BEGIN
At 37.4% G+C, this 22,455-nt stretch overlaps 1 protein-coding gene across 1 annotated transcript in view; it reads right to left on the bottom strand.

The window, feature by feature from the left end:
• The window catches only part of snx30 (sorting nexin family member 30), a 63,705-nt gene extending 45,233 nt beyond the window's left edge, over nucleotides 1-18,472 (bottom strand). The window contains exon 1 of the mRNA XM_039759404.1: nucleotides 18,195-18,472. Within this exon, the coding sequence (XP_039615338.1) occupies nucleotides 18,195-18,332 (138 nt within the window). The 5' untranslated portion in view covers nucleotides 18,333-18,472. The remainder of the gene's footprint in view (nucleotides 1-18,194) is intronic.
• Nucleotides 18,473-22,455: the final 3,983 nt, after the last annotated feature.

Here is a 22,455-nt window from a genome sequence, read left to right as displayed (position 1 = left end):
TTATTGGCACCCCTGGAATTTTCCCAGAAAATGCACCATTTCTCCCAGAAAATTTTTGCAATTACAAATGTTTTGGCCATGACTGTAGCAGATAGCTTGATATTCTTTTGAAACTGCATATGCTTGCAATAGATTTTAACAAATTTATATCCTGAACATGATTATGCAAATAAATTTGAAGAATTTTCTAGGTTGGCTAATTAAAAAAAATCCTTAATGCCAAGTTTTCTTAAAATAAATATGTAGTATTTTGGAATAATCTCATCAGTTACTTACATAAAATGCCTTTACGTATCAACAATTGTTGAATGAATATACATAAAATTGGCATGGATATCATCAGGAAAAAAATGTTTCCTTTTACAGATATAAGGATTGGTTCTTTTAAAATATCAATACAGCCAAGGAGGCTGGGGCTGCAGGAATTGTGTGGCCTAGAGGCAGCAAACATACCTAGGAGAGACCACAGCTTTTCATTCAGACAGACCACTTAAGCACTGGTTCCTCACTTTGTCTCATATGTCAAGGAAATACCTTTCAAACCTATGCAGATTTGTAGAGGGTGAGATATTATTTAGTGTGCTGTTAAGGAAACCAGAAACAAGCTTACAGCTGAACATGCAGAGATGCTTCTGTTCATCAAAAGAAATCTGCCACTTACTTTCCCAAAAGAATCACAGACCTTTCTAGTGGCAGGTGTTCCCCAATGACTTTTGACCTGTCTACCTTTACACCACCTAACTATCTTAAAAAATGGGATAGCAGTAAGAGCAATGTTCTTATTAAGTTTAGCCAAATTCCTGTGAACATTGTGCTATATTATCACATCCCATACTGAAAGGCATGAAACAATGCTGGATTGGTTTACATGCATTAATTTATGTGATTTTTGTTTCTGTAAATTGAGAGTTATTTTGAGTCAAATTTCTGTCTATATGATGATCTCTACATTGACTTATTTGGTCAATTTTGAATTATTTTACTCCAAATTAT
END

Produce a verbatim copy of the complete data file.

At 37.4% G+C, this 22,455-nt stretch overlaps 1 protein-coding gene across 1 annotated transcript in view; it reads right to left on the bottom strand.

The window, feature by feature from the left end:
• The window catches only part of snx30 (sorting nexin family member 30), a 63,705-nt gene extending 45,233 nt beyond the window's left edge, over nucleotides 1-18,472 (bottom strand). The window contains exon 1 of the mRNA XM_039759404.1: nucleotides 18,195-18,472. Within this exon, the coding sequence (XP_039615338.1) occupies nucleotides 18,195-18,332 (138 nt within the window). The 5' untranslated portion in view covers nucleotides 18,333-18,472. The remainder of the gene's footprint in view (nucleotides 1-18,194) is intronic.
• Nucleotides 18,473-22,455: the final 3,983 nt, after the last annotated feature.

Here is a 22,455-nt window from a genome sequence, read left to right as displayed (position 1 = left end):
TTATTGGCACCCCTGGAATTTTCCCAGAAAATGCACCATTTCTCCCAGAAAATTTTTGCAATTACAAATGTTTTGGCCATGACTGTAGCAGATAGCTTGATATTCTTTTGAAACTGCATATGCTTGCAATAGATTTTAACAAATTTATATCCTGAACATGATTATGCAAATAAATTTGAAGAATTTTCTAGGTTGGCTAATTAAAAAAAATCCTTAATGCCAAGTTTTCTTAAAATAAATATGTAGTATTTTGGAATAATCTCATCAGTTACTTACATAAAATGCCTTTACGTATCAACAATTGTTGAATGAATATACATAAAATTGGCATGGATATCATCAGGAAAAAAATGTTTCCTTTTACAGATATAAGGATTGGTTCTTTTAAAATATCAATACAGCCAAGGAGGCTGGGGCTGCAGGAATTGTGTGGCCTAGAGGCAGCAAACATACCTAGGAGAGACCACAGCTTTTCATTCAGACAGACCACTTAAGCACTGGTTCCTCACTTTGTCTCATATGTCAAGGAAATACCTTTCAAACCTATGCAGATTTGTAGAGGGTGAGATATTATTTAGTGTGCTGTTAAGGAAACCAGAAACAAGCTTACAGCTGAACATGCAGAGATGCTTCTGTTCATCAAAAGAAATCTGCCACTTACTTTCCCAAAAGAATCACAGACCTTTCTAGTGGCAGGTGTTCCCCAATGACTTTTGACCTGTCTACCTTTACACCACCTAACTATCTTAAAAAATGGGATAGCAGTAAGAGCAATGTTCTTATTAAGTTTAGCCAAATTCCTGTGAACATTGTGCTATATTATCACATCCCATACTGAAAGGCATGAAACAATGCTGGATTGGTTTACATGCATTAATTTATGTGATTTTTGTTTCTGTAAATTGAGAGTTATTTTGAGTCAAATTTCTGTCTATATGATGATCTCTACATTGACTTATTTGGTCAATTTTGAATTATTTTACTCCAAATTAT